- Who Needs White Papers?
- What Are Your White Paper Goals?
- Who Is Your White Paper Audience?
- What are Your White Paper’s Uses?
- What’s Your White Paper ROI?
Who Needs White Papers?
White papers are ideal for those who wish to share their expertise, experience, or research with colleagues, potential partners, or clients — in a respected, credible form that highlights relevant and useful information.
White papers are ideal for those who realize that sharing their content automatically enhances their visibility and credibility in a field, industry, or area of practice.
White papers are ideal, as a result, for a broad range of experts — including, among others, professionals in diverse fields, entrepreneurs, small service business owners, nonprofits, service organizations and, of course, larger entities: educational institutions, national organizations, corporations, institutes, and agencies.
If you can offer useful factual information about your area of expertise, a white paper is often the ideal way to present that content to interested audiences.
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What Are Your White Paper Goals?
Most white paper authors have specific as well as generalized goals. A specific goal might be to provide information about new developments in a particular field that will impact a certain segment of clients, partners, or participants.
A general goal might be to indirectly communicate the availability of your organization as a resource for making the best use of those new developments — or, perhaps, working around them.
In either case, the long-term goal is to attract new referral partners, leads, and clients, while building a reputation for excellent content provision.
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Who Is Your White Paper Audience?
White paper audiences are as varied as white papers are — and as specific to the subject matter, as well. In other words, the best audience for your white paper is an interested audience.
By answering the question, “Who would find this interesting and helpful?” you will find your ideal audience. Think small (specific clients or colleagues), and think big (associations, corporations, the media), then pursue audiences both big and small.
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What Are Your White Paper’s Uses?
White papers are easily distributed through your website as a PDF document — although wide distribution makes it especially important to produce a paper designed to emphasize your key points, while visually attracting your readers’ attention.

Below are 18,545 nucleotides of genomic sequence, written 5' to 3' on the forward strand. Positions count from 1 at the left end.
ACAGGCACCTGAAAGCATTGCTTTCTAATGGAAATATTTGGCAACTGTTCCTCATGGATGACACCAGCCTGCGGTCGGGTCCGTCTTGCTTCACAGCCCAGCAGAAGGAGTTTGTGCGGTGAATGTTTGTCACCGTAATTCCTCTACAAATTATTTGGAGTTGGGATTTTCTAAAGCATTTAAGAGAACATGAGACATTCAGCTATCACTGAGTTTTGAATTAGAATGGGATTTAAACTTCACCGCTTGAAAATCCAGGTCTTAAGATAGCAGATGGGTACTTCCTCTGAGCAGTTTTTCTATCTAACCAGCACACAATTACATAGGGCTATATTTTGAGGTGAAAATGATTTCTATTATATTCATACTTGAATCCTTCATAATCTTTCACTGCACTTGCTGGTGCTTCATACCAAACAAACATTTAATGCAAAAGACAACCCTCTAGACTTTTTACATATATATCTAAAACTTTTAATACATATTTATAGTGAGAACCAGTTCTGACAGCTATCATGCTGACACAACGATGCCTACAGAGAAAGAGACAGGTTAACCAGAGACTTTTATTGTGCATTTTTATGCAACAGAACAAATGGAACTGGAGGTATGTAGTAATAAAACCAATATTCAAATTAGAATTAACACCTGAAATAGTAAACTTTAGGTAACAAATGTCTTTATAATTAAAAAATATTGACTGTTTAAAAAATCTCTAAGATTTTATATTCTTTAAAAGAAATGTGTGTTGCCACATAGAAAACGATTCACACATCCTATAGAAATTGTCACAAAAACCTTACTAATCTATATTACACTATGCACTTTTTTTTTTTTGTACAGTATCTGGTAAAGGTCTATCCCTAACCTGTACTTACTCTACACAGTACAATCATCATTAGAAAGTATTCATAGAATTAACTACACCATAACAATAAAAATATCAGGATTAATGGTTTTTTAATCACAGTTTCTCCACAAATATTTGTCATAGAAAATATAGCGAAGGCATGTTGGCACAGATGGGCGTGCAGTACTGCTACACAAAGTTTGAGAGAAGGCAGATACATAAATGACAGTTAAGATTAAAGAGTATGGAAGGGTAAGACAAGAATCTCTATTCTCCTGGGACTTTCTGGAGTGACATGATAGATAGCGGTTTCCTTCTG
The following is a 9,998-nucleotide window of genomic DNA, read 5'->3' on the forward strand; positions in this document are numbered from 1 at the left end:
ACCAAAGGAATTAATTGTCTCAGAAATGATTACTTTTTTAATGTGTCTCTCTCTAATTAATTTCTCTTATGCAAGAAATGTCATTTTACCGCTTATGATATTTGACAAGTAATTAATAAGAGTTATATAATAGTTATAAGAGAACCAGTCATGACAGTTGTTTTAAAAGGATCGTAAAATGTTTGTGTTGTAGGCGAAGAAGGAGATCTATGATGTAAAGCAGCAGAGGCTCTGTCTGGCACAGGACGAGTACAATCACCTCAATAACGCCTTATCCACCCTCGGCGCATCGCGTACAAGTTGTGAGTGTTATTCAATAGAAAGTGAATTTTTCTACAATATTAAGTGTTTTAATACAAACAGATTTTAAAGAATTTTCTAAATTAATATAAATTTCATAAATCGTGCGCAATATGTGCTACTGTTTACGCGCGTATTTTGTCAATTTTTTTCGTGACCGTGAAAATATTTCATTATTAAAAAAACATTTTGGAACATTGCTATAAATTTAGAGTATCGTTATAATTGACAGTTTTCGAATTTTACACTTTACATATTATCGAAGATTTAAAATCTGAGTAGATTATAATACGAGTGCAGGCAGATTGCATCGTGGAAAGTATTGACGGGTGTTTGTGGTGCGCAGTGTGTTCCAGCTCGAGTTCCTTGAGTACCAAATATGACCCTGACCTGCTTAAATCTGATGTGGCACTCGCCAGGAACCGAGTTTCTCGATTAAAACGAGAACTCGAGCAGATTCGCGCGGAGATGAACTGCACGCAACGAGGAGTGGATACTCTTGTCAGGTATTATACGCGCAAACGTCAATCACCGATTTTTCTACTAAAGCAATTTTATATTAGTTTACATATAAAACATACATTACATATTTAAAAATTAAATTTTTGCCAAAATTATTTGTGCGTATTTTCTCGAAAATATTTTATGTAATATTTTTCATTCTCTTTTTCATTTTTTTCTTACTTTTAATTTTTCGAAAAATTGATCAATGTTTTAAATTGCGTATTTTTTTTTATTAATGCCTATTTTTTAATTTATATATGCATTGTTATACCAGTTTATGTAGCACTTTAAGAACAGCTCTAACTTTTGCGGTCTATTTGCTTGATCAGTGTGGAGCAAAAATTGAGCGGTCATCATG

With an attractively designed, content-rich white paper, you can also reach out to attendees at national conferences, or colleagues at regional meetings — by offering a printed version of your white paper, perhaps after presenting on the same topic.
If your expertise relates to a timely story in the news (either professional, trade, or general news), you can query the appropriate editor and later forward your white paper as an attachment. And your paper may then be cited in a trade journal or news magazine. At the same time, you might also offer to appear as a subject expert on radio or television programs. Don’t overlook blogs in your field; bloggers are usually looking for experts to provide guest posts, or to quote in an in-house post.
In all these instances, and many others, the ability to instantly email your white paper, or provide a printed version at meetings and conferences, makes it an extremely versatile and welcomed content resource that will help you open new doors.
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What’s Your White Paper ROI?
In the last two decades, we’ve seen an explosion of communication tools, resulting in a professionally hyper-connected world. Expertise authors and business or educational entities know they need to use many of these tools to remain competitive. Every tool, from websites and email lists, to social media and blogs, has become fundamental to viable enterprises.
For increasing numbers of professionals, service firms, and nonprofits, though, there is one more communication tool that is just as useful and fundamental: the white paper. With its ease of distribution and low reader resistance, no other business document has the instant credibility and versatility that a white paper has.
A white paper is synonymous with all that is fact-based, well-researched, and objective, so it is welcomed by those who wish to reference its content in making a point, or in finding the information that will lead to needed solutions.
In fact, the only other communication tool that garners as much respect as the white paper is the nonfiction or expertise book.
But books are not free, and they require far more time to read. (That said, book authors can use white papers to convey their core information — to offer a “condensed” version of their book’s content — and, in this way, entice readers to purchase their book.)
So what’s your ROI with white papers?
Most likely, your return on your investment will be indirect, at first, revealing itself in the form of greater visibility, and greater ease in making good business connections.
Over time, though — if you actively make use of your white paper “passport” by creating mutually beneficial networks and relationships — you will begin to see those new connections yield tangible returns.
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